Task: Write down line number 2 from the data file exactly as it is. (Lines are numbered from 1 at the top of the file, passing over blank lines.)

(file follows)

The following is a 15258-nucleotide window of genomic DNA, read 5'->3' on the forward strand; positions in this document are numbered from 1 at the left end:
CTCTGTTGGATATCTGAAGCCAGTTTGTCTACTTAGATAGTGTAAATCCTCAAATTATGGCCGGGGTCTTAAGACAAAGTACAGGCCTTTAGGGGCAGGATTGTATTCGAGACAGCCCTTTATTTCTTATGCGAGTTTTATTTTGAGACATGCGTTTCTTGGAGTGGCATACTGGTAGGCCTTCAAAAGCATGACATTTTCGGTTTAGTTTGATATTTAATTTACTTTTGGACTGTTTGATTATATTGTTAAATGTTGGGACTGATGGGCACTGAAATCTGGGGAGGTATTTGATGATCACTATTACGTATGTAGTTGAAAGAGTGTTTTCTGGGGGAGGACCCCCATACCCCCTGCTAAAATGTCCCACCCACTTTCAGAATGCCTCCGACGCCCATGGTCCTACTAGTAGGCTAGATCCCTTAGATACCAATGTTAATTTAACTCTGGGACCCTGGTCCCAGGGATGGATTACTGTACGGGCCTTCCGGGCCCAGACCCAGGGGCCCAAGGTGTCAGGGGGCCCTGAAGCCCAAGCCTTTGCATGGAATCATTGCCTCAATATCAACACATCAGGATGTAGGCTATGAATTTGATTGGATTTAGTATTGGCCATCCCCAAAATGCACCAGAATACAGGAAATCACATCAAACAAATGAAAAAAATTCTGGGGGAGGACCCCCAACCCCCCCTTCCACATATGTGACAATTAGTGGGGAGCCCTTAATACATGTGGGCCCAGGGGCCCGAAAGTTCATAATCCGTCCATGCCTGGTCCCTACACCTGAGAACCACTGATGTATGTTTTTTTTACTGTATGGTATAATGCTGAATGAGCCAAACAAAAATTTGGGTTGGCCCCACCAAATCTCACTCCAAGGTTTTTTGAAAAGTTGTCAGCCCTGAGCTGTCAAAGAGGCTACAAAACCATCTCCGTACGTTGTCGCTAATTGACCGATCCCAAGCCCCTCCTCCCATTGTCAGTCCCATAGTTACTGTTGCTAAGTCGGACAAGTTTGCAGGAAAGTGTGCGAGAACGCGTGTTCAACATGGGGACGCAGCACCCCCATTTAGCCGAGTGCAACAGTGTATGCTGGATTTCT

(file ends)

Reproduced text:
CTCTGTTGGATATCTGAAGCCAGTTTGTCTACTTAGATAGTGTAAATCCTCAAATTATGGCCGGGGTCTTAAGACAAAGTACAGGCCTTTAGGGGCAGGATTGTATTCGAGACAGCCCTTTATTTCTTATGCGAGTTTTATTTTGAGACATGCGTTTCTTGGAGTGGCATACTGGTAGGCCTTCAAAAGCATGACATTTTCGGTTTAGTTTGATATTTAATTTACTTTTGGACTGTTTGATTATATTGTTAAATGTTGGGACTGATGGGCACTGAAATCTGGGGAGGTATTTGATGATCACTATTACGTATGTAGTTGAAAGAGTGTTTTCTGGGGGAGGACCCCCATACCCCCTGCTAAAATGTCCCACCCACTTTCAGAATGCCTCCGACGCCCATGGTCCTACTAGTAGGCTAGATCCCTTAGATACCAATGTTAATTTAACTCTGGGACCCTGGTCCCAGGGATGGATTACTGTACGGGCCTTCCGGGCCCAGACCCAGGGGCCCAAGGTGTCAGGGGGCCCTGAAGCCCAAGCCTTTGCATGGAATCATTGCCTCAATATCAACACATCAGGATGTAGGCTATGAATTTGATTGGATTTAGTATTGGCCATCCCCAAAATGCACCAGAATACAGGAAATCACATCAAACAAATGAAAAAAATTCTGGGGGAGGACCCCCAACCCCCCCTTCCACATATGTGACAATTAGTGGGGAGCCCTTAATACATGTGGGCCCAGGGGCCCGAAAGTTCATAATCCGTCCATGCCTGGTCCCTACACCTGAGAACCACTGATGTATGTTTTTTTTACTGTATGGTATAATGCTGAATGAGCCAAACAAAAATTTGGGTTGGCCCCACCAAATCTCACTCCAAGGTTTTTTGAAAAGTTGTCAGCCCTGAGCTGTCAAAGAGGCTACAAAACCATCTCCGTACGTTGTCGCTAATTGACCGATCCCAAGCCCCTCCTCCCATTGTCAGTCCCATAGTTACTGTTGCTAAGTCGGACAAGTTTGCAGGAAAGTGTGCGAGAACGCGTGTTCAACATGGGGACGCAGCACCCCCATTTAGCCGAGTGCAACAGTGTATGCTGGATTTCT